A Letter from Our Chapter President

During this time of sequestering I have been taking stock of all we do as an organization. I, perhaps like you, am surprised and delighted to see the breadth and depth of our actions. We are an active group of people who love nature, especially love our birding activities, enjoy being with each other, welcome new friends, and also seriously address the environmental and social issues that confront us. I drew up a list of activities and projects which I will share with you. I hope you will find it interesting and informative and that it will entice you to join along. 

The core of our Chapter is our local bird walks, our Christmas and Spring bird counts, day and weekend birding trips, Chapter meetings, Birds and Beer, and the many adventures we have together. Our partnership with Audubon North Carolina and National Audubon enriches our chapter and enlarges our efficacy.

 We have Education projects in the local schools and through our information booth at fairs and festivals. We work to decrease bird-building collision events through the Lights Out Program. Interpretive signage to celebrate and interpret nature is developed for our Parks and bird friendly gardens. Chimney Swift towers are planned and built. Our Conservation projects preserve and restore needed habitat using native plants in our Parks, our yards, commercial properties, Colleges and Universities and retirement communities. We work closely with City and County administrators, educating them and encouraging them to place conservation first in their deliberations. We partner with Audubon North Carolina and many other Conservation organizations to confront the pressing problems of climate change and shrinking natural habitat. We work successfully with Lawmakers locally and at the State level to advance our goal and mission. We work to make the enjoyment of nature available to everyone.

 To do this work well we need to educate ourselves, participate, and reach out to others. We are known for our friendliness, our open and welcoming spirit, our joy in sharing our love of nature with everyone. We have established ties with WSSU, WFU, Salem College, and UNCSA helping students learn about Audubon and develop projects at each of these campuses. They are the future.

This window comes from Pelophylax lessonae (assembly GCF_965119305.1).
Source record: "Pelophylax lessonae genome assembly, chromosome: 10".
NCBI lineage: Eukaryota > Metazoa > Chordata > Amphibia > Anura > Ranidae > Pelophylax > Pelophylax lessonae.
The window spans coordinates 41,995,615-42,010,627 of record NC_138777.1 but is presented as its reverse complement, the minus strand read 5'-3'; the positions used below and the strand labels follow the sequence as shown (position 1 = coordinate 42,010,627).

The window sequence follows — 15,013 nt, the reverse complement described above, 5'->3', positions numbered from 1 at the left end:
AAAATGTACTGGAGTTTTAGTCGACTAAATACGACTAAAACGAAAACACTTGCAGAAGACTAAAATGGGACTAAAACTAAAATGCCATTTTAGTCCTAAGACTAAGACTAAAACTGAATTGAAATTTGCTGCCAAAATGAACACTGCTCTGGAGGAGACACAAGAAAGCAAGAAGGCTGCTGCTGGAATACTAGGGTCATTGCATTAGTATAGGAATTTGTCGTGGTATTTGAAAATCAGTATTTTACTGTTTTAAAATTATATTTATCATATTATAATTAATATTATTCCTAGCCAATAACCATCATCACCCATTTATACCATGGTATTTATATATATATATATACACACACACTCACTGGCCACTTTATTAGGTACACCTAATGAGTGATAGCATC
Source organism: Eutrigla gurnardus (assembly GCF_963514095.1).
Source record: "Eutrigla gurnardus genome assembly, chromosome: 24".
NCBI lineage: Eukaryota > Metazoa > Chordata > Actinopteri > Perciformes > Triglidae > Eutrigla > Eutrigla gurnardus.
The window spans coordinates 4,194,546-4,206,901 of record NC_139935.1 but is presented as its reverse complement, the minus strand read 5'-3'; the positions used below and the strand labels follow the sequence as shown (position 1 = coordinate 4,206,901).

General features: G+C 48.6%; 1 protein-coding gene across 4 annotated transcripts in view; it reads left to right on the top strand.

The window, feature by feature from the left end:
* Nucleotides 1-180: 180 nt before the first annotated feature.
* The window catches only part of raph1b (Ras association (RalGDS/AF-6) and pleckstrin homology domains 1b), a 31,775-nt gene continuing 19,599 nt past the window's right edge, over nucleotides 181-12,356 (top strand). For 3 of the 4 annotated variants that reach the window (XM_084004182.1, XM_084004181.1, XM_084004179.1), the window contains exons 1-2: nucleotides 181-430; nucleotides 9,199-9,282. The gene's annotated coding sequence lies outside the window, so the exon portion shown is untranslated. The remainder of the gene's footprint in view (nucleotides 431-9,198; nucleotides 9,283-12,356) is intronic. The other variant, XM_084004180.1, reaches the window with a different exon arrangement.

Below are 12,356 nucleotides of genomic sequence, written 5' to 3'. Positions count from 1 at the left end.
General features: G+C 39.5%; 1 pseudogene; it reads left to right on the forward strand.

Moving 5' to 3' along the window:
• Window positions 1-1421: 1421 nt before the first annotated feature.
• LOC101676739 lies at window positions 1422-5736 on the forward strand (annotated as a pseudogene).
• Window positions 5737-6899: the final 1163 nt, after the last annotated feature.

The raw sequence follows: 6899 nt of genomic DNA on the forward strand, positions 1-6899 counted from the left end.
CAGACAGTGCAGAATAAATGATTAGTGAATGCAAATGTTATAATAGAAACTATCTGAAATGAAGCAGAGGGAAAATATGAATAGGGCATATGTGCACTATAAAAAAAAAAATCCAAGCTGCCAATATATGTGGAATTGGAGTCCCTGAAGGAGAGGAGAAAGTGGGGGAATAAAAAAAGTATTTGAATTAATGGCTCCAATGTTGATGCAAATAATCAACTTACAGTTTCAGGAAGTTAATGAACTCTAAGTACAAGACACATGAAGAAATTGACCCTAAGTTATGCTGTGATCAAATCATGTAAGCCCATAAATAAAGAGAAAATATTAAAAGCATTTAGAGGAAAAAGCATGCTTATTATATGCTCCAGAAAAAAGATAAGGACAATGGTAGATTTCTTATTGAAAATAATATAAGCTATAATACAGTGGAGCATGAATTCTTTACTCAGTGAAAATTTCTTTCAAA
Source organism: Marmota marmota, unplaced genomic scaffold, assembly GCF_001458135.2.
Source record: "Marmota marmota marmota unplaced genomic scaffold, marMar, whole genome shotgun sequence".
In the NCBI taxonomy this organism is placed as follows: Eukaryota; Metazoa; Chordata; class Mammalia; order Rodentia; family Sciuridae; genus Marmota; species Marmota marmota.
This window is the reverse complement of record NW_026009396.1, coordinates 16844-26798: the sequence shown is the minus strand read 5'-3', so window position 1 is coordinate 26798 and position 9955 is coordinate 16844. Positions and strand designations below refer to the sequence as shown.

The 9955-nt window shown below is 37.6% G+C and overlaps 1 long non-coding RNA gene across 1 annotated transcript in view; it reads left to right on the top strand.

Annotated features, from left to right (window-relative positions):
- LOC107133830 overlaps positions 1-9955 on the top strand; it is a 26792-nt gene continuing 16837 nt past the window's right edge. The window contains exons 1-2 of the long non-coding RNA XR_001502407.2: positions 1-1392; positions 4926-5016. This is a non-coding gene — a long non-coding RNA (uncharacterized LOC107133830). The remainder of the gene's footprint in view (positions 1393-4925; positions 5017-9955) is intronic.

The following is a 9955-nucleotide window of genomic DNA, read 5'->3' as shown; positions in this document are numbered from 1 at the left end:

We will be celebrating the future of Forsyth Audubon and our remarkable past next year as a committee is hard at work planning for the Forsyth Audubon 50th Anniversary in 2021. You can be proud of all you have accomplished and you can look forward to more fun filled and important events, come join us! To participate as a volunteer with any of these activities or projects please contact: 
Don Lendle, President,,
Max Nottke, Conservation Chair,
Wendy Hawkins, Education Chair,
Heather Moir, Communications Chair, 
Jennifer Hemric, Membership Chair, 

Don Lendle 

Shelley Rutkin Receives Snavely Award!

Don Lendle presents the Snavely Award to Shelley Rutkin at the January 2020 Chapter Meeting

Each year, Forsyth Audubon recognizes a member for his or her long-time service and involvement in Forsyth Audubon activities. The award, named after chapter founder and matriarch Ramona Snavely, was instituted in 2007. Shelley Rutkin has a long history of volunteering with Forsyth Audubon, including many years of serving on the Forsyth Audubon board, including serving in the capacity of Conservation Chair.

She had involvement in many projects throughout her tenure such as the “Wood Thrush Connection” which included traveling to Belize with Forsyth Audubon members. She was also integral in establishing native gardens at Bethania.

Shelley also had involvement with Tanglewood projects, managed “Forsythbirds” listserv for over 10 years, and has managed Forsyth Audubon’s blog since it’s inception and continues to serve in that capacity.

She optimizes the “backyard birder” by managing a wild native landscape at her home. Shelley still serves as the regional Cornell Ornithology’s eBird Regional Hotspot Editor for North Carolina and recently served as a tremendous help with eBird training for Forsyth Audubon membership. All the while traveling the world, fueled by enjoying and sharing her love of birds.

Become an Audubon Ambassador on Climate Change!

Audubon North Carolina is looking for Ambassadors on Climate Change. Can you volunteer five hours a month for the benefit of our birds, other wildlife and people? There are a host of things you can do, and you probably do some of the: take part in Christmas Bird Counts, as bird-friendly native plants to your garden, talk to your neighbors about birds and climate change, write legislators about it. Look for a future Audubon Ambassador workshop soon to learn more about the issue and how you can help. To read a summary of the National Audubon Society’s report on “Birds and Climate Change

Order Birding Guide to Forsyth County!

The fifth edition of “Birding Guide to Forsyth County,” by David Disher, is now available. David’s book, in a handy 6 x 9 paperback format, compiles documented observations for 280 bird species in Forsyth County. Learn what birds can be seen here and during which weeks of the year you are most likely to see them. Photos of uncommon sightings are included. Information on local birding spots also is included. For $15, this is a great gift for your favorite birder. All profits go to our chapter. Copies are available at Wright’s Backyard Birding Center, 3906 Country Club Rd., Winston-Salem, and at Wild Birds Unlimited, 1589 Skeet Club Rd, High Point. Copies also are available for sale at our monthly chapter meetings. If you have a smart phone or tablet, download the electronic version available for $4.99 from